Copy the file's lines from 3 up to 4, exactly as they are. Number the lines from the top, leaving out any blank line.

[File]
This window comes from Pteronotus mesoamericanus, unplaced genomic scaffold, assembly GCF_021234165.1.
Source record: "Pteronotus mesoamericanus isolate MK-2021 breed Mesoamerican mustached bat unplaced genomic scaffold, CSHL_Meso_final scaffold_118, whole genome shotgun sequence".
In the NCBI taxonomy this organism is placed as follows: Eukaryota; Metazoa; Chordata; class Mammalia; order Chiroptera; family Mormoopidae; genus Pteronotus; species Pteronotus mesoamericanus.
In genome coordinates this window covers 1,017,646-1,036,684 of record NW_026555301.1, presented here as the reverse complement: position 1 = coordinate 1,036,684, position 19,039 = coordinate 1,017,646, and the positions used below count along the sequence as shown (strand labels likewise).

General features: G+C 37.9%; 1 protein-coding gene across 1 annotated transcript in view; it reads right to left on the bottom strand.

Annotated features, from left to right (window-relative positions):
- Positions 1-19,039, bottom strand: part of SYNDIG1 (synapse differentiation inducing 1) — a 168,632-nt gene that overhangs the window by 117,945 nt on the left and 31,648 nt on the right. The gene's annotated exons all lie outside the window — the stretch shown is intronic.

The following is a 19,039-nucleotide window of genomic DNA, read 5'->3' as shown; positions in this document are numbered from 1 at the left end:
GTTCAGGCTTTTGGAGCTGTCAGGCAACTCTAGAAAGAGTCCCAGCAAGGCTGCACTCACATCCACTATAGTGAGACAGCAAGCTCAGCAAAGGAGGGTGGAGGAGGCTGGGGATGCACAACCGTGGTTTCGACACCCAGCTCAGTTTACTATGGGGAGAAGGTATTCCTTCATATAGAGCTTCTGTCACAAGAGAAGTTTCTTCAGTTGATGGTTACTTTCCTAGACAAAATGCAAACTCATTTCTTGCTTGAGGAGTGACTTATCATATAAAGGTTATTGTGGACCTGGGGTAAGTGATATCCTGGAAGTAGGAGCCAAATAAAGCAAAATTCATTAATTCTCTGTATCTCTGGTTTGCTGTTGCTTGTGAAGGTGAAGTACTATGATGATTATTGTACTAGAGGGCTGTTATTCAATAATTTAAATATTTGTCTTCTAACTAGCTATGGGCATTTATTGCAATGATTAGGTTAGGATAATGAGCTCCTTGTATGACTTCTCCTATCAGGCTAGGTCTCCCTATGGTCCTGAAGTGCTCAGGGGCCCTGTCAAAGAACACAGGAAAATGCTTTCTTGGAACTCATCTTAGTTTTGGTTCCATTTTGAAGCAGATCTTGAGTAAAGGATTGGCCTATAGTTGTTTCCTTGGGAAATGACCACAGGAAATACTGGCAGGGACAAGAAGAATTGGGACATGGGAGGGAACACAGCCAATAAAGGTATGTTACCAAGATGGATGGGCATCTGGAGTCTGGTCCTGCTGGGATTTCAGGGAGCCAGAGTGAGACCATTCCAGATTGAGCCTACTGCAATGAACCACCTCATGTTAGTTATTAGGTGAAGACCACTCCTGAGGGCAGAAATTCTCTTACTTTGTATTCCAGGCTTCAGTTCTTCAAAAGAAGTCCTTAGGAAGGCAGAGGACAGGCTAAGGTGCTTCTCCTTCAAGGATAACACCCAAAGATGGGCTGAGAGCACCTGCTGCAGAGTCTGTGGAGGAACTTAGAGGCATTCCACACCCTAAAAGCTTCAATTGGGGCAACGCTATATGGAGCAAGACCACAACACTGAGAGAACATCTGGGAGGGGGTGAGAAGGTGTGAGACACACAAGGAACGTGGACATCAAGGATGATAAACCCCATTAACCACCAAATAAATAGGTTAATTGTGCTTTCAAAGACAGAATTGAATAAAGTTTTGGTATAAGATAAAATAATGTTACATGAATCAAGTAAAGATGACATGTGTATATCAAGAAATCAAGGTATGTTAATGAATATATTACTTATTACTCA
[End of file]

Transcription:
In the NCBI taxonomy this organism is placed as follows: Eukaryota; Metazoa; Chordata; class Mammalia; order Chiroptera; family Mormoopidae; genus Pteronotus; species Pteronotus mesoamericanus.
In genome coordinates this window covers 1,017,646-1,036,684 of record NW_026555301.1, presented here as the reverse complement: position 1 = coordinate 1,036,684, position 19,039 = coordinate 1,017,646, and the positions used below count along the sequence as shown (strand labels likewise).